- Crown land tenure: rights given to commercial organizations to operate on Crown land
- Direct climate impacts: what will occur directly as a result of changes to the climate such as extreme weather events
- Ecological footprint: a model that calculates the amount of natural resources needed to support society at its current standard of living
- Environmental accreditation or certification: a voluntary system that establishes environmental standards and regulates adherence to reducing environmental impacts
- Environmental Assessment Office: the provincial agency responsible for reviewing large projects occurring on Crown land in BC
- Environmental management: policies and procedures designed to protect natural values while providing a framework for use
- Environmental stewardship: the practice of ensuring natural resources are conserved and used responsibly in a way that balances the needs of various groups
- First Nations land: land under Aboriginal title or that is managed by First Nations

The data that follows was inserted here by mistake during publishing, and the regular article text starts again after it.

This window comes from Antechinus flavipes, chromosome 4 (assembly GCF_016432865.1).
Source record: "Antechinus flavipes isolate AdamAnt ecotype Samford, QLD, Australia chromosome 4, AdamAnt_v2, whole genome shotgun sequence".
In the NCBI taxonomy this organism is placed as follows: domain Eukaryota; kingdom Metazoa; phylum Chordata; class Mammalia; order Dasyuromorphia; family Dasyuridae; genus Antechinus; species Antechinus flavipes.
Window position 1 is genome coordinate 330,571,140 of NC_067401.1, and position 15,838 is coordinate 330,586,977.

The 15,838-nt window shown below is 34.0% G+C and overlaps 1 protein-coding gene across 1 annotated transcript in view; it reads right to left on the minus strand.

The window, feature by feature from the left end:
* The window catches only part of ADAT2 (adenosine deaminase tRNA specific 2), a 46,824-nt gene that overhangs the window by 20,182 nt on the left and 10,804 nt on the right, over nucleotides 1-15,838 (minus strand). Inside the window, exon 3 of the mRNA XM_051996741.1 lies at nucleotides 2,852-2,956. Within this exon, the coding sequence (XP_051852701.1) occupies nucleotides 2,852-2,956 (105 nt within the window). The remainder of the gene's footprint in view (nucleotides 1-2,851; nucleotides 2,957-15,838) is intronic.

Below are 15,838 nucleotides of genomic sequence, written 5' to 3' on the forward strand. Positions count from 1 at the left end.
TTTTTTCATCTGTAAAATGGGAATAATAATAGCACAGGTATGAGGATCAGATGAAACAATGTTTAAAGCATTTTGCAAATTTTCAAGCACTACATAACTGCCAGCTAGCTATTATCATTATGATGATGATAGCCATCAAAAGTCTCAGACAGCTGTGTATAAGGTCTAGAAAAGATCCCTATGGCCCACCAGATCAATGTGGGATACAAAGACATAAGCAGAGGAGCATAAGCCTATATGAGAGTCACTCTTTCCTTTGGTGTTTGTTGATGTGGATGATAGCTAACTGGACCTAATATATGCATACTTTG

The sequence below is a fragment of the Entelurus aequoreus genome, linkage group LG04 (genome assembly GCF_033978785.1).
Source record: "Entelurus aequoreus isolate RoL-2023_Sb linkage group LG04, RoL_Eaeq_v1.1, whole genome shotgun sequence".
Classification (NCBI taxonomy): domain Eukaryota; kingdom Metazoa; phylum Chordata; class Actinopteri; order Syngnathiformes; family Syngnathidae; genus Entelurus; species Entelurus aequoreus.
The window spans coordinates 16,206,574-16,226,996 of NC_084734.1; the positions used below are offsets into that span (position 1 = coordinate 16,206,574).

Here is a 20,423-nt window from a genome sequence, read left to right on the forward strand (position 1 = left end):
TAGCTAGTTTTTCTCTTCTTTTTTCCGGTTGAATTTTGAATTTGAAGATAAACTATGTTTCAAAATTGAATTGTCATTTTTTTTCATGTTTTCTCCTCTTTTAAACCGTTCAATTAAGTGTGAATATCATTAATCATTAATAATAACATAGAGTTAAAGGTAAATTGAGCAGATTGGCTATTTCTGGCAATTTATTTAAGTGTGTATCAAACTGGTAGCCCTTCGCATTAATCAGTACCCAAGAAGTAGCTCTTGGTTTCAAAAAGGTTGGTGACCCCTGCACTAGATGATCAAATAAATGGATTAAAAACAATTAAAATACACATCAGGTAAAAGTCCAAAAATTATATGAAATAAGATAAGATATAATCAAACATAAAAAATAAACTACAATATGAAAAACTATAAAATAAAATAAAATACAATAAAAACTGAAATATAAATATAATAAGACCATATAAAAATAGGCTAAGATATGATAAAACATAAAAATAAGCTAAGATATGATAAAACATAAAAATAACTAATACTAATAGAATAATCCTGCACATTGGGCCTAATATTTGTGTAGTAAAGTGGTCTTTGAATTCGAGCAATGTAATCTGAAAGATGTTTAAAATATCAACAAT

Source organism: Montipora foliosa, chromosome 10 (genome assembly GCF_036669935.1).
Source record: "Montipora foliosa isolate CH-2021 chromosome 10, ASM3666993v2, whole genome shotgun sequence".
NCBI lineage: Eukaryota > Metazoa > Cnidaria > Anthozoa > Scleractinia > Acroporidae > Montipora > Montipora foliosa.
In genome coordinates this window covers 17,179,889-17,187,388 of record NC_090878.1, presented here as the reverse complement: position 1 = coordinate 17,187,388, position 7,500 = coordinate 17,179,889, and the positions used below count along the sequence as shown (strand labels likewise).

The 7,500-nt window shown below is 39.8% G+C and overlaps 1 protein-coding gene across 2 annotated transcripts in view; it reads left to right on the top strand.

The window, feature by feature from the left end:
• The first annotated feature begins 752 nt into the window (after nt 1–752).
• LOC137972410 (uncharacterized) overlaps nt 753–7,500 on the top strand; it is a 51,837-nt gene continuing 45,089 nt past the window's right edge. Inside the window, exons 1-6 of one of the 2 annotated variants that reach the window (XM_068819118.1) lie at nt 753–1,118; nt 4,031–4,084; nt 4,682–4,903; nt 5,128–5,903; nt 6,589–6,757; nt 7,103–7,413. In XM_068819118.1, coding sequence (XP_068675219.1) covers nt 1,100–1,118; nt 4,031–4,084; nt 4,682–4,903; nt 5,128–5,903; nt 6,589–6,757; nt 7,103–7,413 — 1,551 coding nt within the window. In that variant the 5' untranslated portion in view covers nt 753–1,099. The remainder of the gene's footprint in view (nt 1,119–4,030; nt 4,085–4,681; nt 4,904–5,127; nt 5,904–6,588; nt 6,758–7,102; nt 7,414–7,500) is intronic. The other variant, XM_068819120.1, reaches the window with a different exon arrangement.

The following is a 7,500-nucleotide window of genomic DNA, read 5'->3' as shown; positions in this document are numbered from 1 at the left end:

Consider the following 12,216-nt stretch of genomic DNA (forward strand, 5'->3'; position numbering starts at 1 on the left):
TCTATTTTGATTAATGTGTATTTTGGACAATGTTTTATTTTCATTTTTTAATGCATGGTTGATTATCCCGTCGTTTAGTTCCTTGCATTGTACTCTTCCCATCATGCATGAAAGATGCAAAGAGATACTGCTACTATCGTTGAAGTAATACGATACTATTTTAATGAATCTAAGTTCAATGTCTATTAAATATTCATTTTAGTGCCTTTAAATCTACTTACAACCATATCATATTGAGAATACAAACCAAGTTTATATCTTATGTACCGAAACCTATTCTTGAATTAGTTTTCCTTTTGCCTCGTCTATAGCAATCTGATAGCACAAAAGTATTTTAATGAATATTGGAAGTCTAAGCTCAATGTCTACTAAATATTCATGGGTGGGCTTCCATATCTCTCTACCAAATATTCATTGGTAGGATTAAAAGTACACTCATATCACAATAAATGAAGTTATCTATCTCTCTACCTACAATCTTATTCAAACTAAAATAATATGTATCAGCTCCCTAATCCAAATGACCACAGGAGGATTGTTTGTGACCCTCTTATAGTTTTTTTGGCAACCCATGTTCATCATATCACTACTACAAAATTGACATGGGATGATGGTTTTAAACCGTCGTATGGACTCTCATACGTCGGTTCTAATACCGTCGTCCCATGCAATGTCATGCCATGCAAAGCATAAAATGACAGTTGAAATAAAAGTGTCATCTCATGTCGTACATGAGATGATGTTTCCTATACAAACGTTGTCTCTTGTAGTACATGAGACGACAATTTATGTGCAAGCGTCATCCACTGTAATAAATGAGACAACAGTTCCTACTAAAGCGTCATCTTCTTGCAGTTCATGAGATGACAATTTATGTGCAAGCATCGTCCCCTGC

- Greenwashing: the act of claiming a product is “green” or environmentally friendly solely for marketing and promotional purposes
- Indirect environmental change impacts: what will occur indirectly as a result of climate change, including damages to infrastructure
- Ministry of Environment: the provincial ministry responsible for the environment in BC
- Monoculture: a farming practice that depletes the soil and encourages the use of pesticides and fertilizers for increased production
- Parks Canada: the federal agency responsible for management of national parks, historic sites, and marine conservation areas
- Private land: any land where private property rights apply in BC